Wednesday, July 21, 2010

Lord's Prayer

For this week, I will analyze the Greek in Matthew and Luke's version of the Lord's Prayer. I am comparing then Matthew 6:9-15 and Luke 11:2-4

Intro: The two prayers have different set-ups. In Matthew, the Lord's Prayer is folded into a longer section about Christian discipleship during the Sermon on the Mount. In Luke, the Lord's Prayer teaching occurs in the middle of the narrative. Obviously how Luke and Matthew set up the prayer is not a Greek issue, however interesting it may be. So, let's start playing in the Greek.

Luke sets his up with a subjunctive phrase: "Whenever you pray"; Matthew says (building on what Jesus says earlier), "Thus you shall pray." It is an indicative, a command. Jesus is not commanding his disciples to pray in Luke, he is simply saying, when you pray...
However, Luke also adds another verb: lego. Based on its form, it is unclear whether it is a command (imperative) or description of action (indicative). Ie, it could read:
a) Whenever you pray, you shall say OR
b) Whenever you pray, are continually saying.
It probably is a command. Assuming this we can summarize the Greek difference in the intro as:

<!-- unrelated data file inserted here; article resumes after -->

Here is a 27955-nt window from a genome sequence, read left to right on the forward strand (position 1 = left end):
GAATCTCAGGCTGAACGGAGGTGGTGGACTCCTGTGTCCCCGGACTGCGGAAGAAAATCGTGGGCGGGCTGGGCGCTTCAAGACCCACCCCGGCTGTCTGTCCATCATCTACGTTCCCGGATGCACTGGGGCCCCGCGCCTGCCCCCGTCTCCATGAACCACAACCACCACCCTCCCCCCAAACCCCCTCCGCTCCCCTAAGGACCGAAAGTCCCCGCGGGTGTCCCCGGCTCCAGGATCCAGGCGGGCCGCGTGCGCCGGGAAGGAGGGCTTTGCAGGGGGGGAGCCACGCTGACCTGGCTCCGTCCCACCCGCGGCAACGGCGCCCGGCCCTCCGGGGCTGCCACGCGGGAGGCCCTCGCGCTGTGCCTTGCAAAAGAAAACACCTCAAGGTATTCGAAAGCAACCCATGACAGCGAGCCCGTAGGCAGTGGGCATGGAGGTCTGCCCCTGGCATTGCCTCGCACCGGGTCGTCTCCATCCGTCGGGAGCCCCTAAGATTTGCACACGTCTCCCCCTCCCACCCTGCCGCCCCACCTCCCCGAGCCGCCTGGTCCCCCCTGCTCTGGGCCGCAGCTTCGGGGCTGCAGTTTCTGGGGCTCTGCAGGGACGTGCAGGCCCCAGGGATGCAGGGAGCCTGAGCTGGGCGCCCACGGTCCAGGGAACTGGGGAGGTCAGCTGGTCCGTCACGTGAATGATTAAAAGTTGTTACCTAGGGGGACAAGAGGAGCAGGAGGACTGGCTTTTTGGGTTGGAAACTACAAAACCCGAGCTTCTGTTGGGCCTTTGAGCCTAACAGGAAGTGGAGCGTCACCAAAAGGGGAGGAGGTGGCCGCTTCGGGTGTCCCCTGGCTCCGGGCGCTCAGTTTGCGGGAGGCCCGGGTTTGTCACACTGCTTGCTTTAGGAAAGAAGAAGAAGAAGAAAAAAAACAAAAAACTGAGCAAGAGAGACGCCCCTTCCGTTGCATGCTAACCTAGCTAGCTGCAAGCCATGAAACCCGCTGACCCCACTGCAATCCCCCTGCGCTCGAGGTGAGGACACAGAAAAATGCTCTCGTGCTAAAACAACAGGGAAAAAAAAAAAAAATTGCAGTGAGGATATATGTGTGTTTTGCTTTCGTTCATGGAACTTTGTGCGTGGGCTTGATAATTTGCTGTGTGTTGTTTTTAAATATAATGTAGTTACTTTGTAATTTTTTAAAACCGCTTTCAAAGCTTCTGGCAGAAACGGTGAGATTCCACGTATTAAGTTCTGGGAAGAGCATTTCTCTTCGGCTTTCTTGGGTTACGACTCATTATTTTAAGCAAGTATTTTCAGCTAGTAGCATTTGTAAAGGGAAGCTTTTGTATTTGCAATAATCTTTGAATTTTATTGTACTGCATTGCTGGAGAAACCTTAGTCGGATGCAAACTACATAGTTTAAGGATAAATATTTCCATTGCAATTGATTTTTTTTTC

In Matthew, Jesus commands them to pray; in Luke, Jesus commands them how to pray.

Regardless, both use a present tense of the verb for pray, indicating this is a continual and repeated action.

Invocation: Big difference here. In Luke, you just call God, "Father" (Pater); in Matthew Jesus calls God "Our Father in the heavens" NOT "in heaven." However, this is fairly common in Matthew to refer to heaven as "the heavens." Sounds a bit more grand!

Hallowed be your name: Same in both. Worth noting is that the word "hallowed" (αγιαζω, hagiazoo) is a passive aorist imperative in the third person here. Yuck! The first tricky thing is the verb itself. It does not mean holy, but to make holy, to set aside. If Jesus had prayed, "Let your name be holy" we would have a real theological problem. But Jesus does not do this. The reality is that God's name is always holy, but it is not always hallowed, in that it is not always set aside for holy purposes. The NET tries to get at this by translating it "Let your name be honored." The problem here is that the verb "hagiazo" does not refer to cleaning things for shelves, but for using them in worship. In other words, Luther's explanation of this petition gets at the fact that Jesus (in Luke's words) uses a verb (make holy) and not an adjective (is holy).

Now, on to the conjugation. An aorist imperative implies that we are to do an action, but not necessarily do over and over again. Furthermore, any passive imperative is tricky. "Get hit!" is an example of an aorist passive infinitive. In the third person this would be "Let him get hit." So if we apply this to the Lord's Prayer, specifically this case of the verb "make holy" we get "let your name get made holy." Again, yuck. Let's make this a bit prettier English: "Let your name be set aside for holy purposes." That is beginning to sound a bit better.